The HOXA1 Spectrum (BSAS/ABDS; MIM # 601536) is made up of the Bosley-Salih-Alorainy syndrome (Bosley et al., 2007; Tischfield et al., 2005) and the Athabascan Brainstem Dysgenesis syndrome (Holve et al., 2003), both of which are caused by autosomal recessive mutations in the HOXA1 gene (Tischfield et al., 2005). Clinical hallmarks of the syndrome are bilateral type 3 Duane retraction syndrome (or horizontal gaze palsy OU), bilateral deafness, variable cerebrovascular and cardiovascular dysplasia, and autism in some (Bosley et al., 2008; Holve et al., 2003; Tischfield et al., 2005).

DURS2-Duane retraction syndrome (DURS2-DRS; MIM %126800) is isolated Duane syndrome that can be inherited as an autosomal dominant trait and results from gain-of-function mutations in CHN1, which encodes a cell signaling molecule, alpha2-chimerin, believed to be essential for correct axon targeting of the abducens motor neurons to the lateral rectus muscle (Demer et al., 2007; Miyake et al., 2008).

Duane-Radial Ray syndrome (Okihiro syndrome; DRRS; MIM #607323) is an autosomal dominant syndrome in which DRS is inherited together with hand and upper limb anomalies, and less frequently with deafness. It is caused by heterozygous mutations in SALL4 (Al-Baradie et al., 2002).

Wildervanck syndrome (Cervicooculoacoutstic syndrome; MIM 314600) is a sporadic syndrome in which DRS occurs in association with congenital deafness and Klippel-Feil anomaly.

Moebius syndrome (Moebius sequence; MIM %157900) is the combination of abduction defects and facial weakness; we have identified individuals with CFEOM-like Moebius syndrome as well as Duane-like Moebius syndrome. It is most commonly sporadic and can be associated with limb anomalies and developmental deficits.

Congenital ptosis. (PTOS1&2; MIM %178300; %300245) is an isolated phenomenon that can be inherited as an autosomal dominant or an X-linked trait. Several genetic loci have been mapped but disease genes have yet to be identified(Engle et al., 1997).

Common strabismus. (MIM %185100) consists of simple comitant esotropia or exotropia. Most cases are sporadic, but it is nevertheless possible that the occurrence is influenced by the inheritance of complex rather than Mendelian traits. Enrollment of families with three or more affected members will assist in the identification of strabismus susceptibility genes.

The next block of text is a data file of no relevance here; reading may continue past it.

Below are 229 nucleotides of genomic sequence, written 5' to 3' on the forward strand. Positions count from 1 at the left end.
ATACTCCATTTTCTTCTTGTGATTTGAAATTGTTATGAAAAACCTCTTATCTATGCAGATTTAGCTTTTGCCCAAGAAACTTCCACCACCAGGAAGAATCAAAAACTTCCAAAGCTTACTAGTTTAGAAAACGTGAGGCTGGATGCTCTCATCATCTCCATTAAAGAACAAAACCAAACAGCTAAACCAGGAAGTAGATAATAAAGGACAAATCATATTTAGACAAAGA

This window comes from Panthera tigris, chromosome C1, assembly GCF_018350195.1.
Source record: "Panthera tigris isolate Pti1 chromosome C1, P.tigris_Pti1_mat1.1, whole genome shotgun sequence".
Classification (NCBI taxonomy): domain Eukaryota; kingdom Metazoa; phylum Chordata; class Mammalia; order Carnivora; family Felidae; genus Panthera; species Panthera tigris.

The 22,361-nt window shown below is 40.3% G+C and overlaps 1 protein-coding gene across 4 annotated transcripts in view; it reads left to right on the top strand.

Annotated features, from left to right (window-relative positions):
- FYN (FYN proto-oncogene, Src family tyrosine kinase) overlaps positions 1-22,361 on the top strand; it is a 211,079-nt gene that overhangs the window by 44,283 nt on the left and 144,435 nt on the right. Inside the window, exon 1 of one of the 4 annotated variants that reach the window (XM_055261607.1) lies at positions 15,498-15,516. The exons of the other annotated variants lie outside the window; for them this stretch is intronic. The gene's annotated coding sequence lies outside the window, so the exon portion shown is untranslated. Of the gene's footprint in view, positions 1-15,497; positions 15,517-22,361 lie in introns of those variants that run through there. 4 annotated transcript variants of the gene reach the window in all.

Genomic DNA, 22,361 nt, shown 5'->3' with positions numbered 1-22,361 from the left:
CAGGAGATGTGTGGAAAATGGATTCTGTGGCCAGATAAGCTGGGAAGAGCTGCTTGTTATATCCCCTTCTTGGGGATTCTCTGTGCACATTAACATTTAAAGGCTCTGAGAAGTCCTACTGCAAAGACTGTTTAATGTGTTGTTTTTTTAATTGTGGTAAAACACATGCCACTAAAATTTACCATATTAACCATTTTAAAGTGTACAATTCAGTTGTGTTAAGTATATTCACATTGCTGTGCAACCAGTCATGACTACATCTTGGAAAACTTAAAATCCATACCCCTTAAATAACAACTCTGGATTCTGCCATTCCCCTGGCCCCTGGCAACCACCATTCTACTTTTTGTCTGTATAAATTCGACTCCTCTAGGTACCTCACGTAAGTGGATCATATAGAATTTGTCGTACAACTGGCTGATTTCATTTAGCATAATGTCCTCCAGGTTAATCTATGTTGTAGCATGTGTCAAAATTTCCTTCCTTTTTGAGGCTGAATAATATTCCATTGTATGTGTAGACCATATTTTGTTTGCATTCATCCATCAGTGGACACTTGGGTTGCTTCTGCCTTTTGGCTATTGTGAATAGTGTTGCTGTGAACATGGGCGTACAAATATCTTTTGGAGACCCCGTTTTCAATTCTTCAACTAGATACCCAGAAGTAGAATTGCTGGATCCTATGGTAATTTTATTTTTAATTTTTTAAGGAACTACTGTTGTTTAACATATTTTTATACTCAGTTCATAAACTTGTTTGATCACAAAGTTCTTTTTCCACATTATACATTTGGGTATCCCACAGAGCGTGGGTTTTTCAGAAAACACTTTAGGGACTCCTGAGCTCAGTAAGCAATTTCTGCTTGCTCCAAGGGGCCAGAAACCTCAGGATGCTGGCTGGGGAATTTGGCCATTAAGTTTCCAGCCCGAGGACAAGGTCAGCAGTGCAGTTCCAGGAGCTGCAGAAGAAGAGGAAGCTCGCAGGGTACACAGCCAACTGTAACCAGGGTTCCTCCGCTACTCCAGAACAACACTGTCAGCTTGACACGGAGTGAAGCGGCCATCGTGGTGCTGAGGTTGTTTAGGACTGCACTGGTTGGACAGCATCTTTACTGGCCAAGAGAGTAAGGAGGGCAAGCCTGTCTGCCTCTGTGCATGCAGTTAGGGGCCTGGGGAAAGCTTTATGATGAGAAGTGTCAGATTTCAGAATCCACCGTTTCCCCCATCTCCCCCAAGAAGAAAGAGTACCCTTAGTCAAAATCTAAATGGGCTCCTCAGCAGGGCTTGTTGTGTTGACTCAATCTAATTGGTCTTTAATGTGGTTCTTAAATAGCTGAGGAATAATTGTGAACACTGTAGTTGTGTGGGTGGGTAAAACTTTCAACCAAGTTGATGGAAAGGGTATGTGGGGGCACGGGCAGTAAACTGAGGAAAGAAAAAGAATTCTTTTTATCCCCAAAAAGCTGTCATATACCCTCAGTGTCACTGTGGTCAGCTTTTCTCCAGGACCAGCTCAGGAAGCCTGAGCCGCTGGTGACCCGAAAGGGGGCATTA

References

  1. Al-Baradie, R., Yamada, K., St Hilaire, C., Chan, W.M., Andrews, C., McIntosh, N., Nakano, M., Martonyi, E.J., Raymond, W.R., Okumura, S., Okihiro, M.M., and Engle, E.C. (2002). Duane Radial Ray Syndrome (Okihiro Syndrome) Maps to 20q13 and Results from Mutations in SALL4, a New Member of the SAL Family. Am J Hum Genet 71, 1195-1199.
  2. Bosley, T.M., Alorainy, I.A., Salih, M.A., Aldhalaan, H.M., Abu-Amero, K.K., Oystreck, D.T., Tischfield, M.A., Engle, E.C., and Erickson, R.P. (2008). The clinical spectrum of homozygous HOXA1 mutations. Am J Med Genet A 146, 1235-1240.
  3. Bosley, T.M., Oystreck, D.T., Robertson, R.L., Al Awad, A., Abu-Amero, K., and Engle, E.C. (2006). Neurological features of congenital fibrosis of the extraocular muscles type 2 with mutations in PHOX2A. Brain.
  4. Bosley, T.M., Salih, M.A., Alorainy, I.A., Oystreck, D.T., Nester, M., Abu-Amero, K.K., Tischfield, M.A., and Engle, E.C. (2007). Clinical characterization of the HOXA1 syndrome BSAS variant. Neurology 69, 1245-1253.
  5. Bosley, T.M., Salih, M.A., Jen, J.C., Lin, D.D., Oystreck, D., Abu-Amero, K.K., MacDonald, D.B., al Zayed, Z., al Dhalaan, H., Kansu, T., Stigsby, B., and Baloh, R.W. (2005). Neurologic features of horizontal gaze palsy and progressive scoliosis with mutations in ROBO3. Neurology 64, 1196-1203.